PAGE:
1 pkg frozen mixed vegetable, thawed (I used Bird’s Eye broccoli, cauliflower and carrots)
2 pack frozen deep dish pie crust (I used Great Value)

Preheat oven to 375 degrees F. Cook Chicken, onion and garlic in dressing in large skillet on medium heat about 2 minutes. Add cream cheese and chicken broth; cook & stir until melted. Add flour and mix well to thicken. Add vegetables; simmer 5 minutes. Pour mixture into frozen pie crust. Top with other pie crust – cut slits or design in top crust. Bake 30 minutes or until crust is golden brown.

YOU CAN ALSO USE YOUR LEFT OVER TURKEY, POTATOES AND VEGGIES IN THIS DISH!

WHAT THE HECK IS KEFIR?

DEFINITION
ke·fir
kəˈfi(ə)r/
noun
noun: kefir; plural noun: kefirs
  1. A sour-tasting drink make from cow’s milk fermented with certain bacteria.
    KEFIR2
    KEFIR1
    2. Kefir, kefīrs, keefir, or kephir, alternatively kewra, talai, mudu kekiya, milk kefir, or búlgaros, is a fermented milk drink made with kefir grains and has its origins in the north Caucasus Mountains around 3,000 BC.
    3. Kefir is a fermented milk product similar to yogurt, which originated in Russia. This tangy, creamy milk product is sometimes referred to as the “champaign of milk” because of its fizzy effervescence. The natural carbonation gives kefir a light, foam, creamy texture, even when made with low fat milk.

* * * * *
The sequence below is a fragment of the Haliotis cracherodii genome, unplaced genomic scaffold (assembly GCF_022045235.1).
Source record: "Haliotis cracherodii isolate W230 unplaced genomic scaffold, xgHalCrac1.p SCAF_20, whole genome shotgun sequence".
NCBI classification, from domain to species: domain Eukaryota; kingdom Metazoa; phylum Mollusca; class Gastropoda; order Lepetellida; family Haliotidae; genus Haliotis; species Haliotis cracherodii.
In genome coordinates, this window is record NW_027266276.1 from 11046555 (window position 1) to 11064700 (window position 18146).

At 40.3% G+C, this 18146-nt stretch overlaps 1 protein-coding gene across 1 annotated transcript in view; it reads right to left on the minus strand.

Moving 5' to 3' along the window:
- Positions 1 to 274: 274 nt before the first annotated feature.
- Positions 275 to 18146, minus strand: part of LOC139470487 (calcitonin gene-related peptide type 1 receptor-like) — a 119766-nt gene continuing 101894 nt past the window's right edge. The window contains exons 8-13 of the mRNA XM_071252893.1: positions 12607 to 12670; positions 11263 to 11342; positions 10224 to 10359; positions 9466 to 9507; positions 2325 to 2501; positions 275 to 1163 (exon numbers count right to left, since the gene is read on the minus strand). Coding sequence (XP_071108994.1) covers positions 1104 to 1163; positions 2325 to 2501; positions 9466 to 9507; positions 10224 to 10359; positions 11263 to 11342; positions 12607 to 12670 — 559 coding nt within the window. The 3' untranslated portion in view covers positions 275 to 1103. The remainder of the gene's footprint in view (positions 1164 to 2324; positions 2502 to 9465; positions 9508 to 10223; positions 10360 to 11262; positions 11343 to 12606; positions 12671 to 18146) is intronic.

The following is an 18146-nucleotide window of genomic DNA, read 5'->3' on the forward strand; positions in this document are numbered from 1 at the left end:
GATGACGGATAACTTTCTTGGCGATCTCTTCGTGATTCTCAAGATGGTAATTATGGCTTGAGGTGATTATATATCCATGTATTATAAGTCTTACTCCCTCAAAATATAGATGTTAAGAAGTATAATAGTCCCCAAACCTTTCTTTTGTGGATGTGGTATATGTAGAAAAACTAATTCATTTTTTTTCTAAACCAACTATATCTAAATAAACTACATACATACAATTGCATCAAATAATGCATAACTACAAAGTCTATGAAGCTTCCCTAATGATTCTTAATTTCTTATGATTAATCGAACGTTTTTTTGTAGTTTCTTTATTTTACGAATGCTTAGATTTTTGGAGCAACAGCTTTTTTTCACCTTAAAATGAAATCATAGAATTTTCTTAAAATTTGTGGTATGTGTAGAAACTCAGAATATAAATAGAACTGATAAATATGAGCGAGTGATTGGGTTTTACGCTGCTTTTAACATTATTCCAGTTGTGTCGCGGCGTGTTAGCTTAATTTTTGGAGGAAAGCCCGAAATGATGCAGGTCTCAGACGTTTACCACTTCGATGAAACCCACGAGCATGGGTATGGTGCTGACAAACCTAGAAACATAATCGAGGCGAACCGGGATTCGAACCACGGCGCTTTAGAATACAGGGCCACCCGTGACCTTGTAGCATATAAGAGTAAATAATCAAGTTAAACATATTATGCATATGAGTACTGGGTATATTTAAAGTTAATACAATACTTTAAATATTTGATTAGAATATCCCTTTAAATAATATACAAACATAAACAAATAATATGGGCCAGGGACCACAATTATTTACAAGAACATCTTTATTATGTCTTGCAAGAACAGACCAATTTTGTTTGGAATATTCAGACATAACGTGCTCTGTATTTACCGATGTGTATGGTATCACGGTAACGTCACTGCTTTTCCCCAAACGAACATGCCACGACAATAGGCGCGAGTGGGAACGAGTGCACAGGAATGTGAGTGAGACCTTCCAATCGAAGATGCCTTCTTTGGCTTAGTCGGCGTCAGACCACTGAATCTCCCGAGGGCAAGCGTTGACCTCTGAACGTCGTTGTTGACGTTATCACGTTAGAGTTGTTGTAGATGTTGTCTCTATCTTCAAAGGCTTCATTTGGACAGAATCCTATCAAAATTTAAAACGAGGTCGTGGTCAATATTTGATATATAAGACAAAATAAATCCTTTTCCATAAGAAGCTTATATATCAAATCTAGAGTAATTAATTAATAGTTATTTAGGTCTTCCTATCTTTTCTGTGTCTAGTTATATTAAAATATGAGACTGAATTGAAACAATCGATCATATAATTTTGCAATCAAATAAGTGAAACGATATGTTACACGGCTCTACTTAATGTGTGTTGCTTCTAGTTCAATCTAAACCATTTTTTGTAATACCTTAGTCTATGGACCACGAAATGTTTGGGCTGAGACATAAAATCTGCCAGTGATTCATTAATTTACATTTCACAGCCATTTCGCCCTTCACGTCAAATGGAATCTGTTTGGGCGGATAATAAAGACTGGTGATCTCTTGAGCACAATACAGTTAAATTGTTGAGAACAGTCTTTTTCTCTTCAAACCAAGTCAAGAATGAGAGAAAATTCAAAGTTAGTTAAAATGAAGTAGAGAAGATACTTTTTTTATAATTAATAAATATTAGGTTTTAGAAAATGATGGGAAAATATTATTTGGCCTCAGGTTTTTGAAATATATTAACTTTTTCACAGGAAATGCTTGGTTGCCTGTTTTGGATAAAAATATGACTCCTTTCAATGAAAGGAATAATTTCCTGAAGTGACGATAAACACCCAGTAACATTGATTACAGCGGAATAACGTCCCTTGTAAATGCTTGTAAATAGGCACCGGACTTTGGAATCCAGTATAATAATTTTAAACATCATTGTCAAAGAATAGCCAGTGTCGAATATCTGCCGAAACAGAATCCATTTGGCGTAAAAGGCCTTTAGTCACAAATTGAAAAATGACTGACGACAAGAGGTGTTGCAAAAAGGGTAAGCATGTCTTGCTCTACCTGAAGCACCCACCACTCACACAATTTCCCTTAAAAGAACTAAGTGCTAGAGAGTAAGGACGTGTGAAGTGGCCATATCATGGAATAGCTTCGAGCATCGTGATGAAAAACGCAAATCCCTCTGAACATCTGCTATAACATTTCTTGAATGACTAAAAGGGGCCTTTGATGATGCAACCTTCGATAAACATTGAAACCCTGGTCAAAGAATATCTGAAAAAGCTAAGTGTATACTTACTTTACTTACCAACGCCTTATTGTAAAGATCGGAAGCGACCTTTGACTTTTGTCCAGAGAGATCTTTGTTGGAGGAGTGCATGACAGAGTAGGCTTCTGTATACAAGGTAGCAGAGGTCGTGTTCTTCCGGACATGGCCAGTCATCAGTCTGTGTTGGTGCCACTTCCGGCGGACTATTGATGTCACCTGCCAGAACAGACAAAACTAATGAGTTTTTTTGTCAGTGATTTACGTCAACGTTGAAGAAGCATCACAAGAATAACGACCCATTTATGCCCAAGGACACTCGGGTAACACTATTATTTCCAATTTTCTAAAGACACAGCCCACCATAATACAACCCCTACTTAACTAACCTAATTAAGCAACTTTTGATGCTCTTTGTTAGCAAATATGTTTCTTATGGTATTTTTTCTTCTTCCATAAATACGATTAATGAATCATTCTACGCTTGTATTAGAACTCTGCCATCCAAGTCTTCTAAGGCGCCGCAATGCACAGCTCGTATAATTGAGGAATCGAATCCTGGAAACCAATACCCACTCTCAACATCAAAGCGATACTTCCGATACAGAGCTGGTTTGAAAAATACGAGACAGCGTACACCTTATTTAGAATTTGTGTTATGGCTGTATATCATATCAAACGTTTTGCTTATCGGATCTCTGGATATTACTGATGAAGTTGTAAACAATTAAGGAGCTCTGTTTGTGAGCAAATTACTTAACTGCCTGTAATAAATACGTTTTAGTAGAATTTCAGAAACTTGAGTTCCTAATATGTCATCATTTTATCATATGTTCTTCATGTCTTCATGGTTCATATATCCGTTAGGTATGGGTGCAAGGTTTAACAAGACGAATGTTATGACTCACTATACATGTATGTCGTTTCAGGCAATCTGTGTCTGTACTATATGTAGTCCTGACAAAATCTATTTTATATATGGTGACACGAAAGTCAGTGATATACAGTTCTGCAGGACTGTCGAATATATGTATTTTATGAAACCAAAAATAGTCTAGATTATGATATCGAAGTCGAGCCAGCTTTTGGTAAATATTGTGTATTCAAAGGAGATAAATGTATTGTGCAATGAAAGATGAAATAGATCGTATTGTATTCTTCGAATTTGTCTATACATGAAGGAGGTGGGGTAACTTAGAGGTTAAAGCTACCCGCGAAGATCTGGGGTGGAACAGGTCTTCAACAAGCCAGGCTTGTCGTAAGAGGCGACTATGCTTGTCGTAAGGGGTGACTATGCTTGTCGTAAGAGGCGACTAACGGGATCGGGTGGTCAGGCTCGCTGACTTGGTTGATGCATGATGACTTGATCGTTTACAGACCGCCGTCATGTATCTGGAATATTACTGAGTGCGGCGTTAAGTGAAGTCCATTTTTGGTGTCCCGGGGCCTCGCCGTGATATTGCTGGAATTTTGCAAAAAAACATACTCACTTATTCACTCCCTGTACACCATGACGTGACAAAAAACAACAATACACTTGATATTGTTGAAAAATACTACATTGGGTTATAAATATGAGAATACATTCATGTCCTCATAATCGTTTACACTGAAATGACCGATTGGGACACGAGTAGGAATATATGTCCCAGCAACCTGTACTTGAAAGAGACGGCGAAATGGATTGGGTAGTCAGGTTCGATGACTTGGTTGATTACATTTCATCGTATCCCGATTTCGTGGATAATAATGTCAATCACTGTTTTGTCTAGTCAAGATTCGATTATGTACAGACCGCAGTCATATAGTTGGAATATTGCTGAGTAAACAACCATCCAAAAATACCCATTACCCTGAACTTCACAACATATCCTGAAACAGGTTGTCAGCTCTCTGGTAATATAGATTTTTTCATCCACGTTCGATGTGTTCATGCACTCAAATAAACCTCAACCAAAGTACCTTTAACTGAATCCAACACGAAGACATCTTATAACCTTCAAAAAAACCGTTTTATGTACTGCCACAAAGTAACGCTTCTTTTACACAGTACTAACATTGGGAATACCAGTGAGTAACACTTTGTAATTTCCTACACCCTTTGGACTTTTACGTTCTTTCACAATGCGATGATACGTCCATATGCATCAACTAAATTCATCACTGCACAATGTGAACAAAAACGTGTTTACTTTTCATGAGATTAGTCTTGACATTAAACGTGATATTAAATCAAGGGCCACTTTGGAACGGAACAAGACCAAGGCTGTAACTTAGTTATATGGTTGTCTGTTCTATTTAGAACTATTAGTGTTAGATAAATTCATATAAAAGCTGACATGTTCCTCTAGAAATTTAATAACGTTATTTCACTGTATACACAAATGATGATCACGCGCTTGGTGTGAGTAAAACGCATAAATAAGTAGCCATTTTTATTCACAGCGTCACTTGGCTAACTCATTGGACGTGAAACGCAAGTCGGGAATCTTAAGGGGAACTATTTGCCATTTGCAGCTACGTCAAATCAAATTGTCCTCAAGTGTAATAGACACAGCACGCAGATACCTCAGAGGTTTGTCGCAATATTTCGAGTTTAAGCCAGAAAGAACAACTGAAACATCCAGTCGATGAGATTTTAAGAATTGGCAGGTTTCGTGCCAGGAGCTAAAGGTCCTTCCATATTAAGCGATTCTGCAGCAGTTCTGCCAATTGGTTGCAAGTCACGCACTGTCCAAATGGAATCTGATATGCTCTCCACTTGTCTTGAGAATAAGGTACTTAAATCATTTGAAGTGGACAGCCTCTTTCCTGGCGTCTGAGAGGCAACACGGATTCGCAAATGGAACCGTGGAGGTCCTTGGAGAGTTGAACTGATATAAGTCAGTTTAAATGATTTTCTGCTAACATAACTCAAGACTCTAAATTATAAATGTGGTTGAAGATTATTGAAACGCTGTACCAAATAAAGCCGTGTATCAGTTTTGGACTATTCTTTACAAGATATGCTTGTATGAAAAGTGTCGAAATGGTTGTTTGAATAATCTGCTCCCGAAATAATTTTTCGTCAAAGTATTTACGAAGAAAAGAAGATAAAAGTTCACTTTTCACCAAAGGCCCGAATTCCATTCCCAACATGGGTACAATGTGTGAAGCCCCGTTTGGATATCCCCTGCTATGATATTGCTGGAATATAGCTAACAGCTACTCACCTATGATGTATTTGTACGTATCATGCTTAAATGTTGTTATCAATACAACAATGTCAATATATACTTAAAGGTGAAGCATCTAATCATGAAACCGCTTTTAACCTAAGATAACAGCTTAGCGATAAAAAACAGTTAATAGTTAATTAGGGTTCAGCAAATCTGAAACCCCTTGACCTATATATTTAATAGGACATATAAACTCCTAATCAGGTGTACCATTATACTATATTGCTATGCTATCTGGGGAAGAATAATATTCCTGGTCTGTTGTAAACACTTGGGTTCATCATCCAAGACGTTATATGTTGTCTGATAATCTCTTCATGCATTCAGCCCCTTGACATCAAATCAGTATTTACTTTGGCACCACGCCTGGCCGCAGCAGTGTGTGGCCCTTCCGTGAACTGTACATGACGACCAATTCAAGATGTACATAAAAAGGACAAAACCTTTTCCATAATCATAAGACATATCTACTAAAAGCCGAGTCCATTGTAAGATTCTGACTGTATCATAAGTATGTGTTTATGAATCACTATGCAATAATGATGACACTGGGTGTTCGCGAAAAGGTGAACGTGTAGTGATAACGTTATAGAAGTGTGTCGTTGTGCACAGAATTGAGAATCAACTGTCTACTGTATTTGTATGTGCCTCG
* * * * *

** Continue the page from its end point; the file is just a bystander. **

HOW IS KEFIR MADE?

    Kefir is made from milk that has been gently heated to eliminate possibly pathogenic bacteria. Next, a specific mixture of bacteria and yeast cultures are added to the milk to begin fermentation. The unique mixture of bacteria and yeast give kefir its distinct flavor and texture. The starter cultures for kefir are often referred to as “kefir grains” as they look like small, lumpy, granules, similar in appearance to cauliflower.

    The bacteria Lactobacilus caucasius ferments lactose in the milk into lactic acid, which provides a tangy flavor and also makes it a nice alternative for those with lactose intoleranceSaccharomyces kefir and Torula kefir, two yeasts used to make kefir, ferment lactose into a small amount of alcohol and carbon dioxide, which is responsible for the carbonation.

    KEFIR3

    RECIPES FOR KEFIR

    There are many recipes for kefir, which differ based on the specific bacteria and yeast used to ferment the milk and the type of milk used. In European countries, kefir is often made from goat, cow, or even camel’s milk. Most kefir sold in the United States is made from cow’s milk.

    Kefir is available plain, which has a bright, tart flavor. To make it more palatable, many companies sweeten the kefir and add flavors like fruit or vanilla. Flavored kefir is closer in flavor to yogurt and may be more easily accepted by those who are new to kefir.

    HEALTH BENEFITS OF KEFIR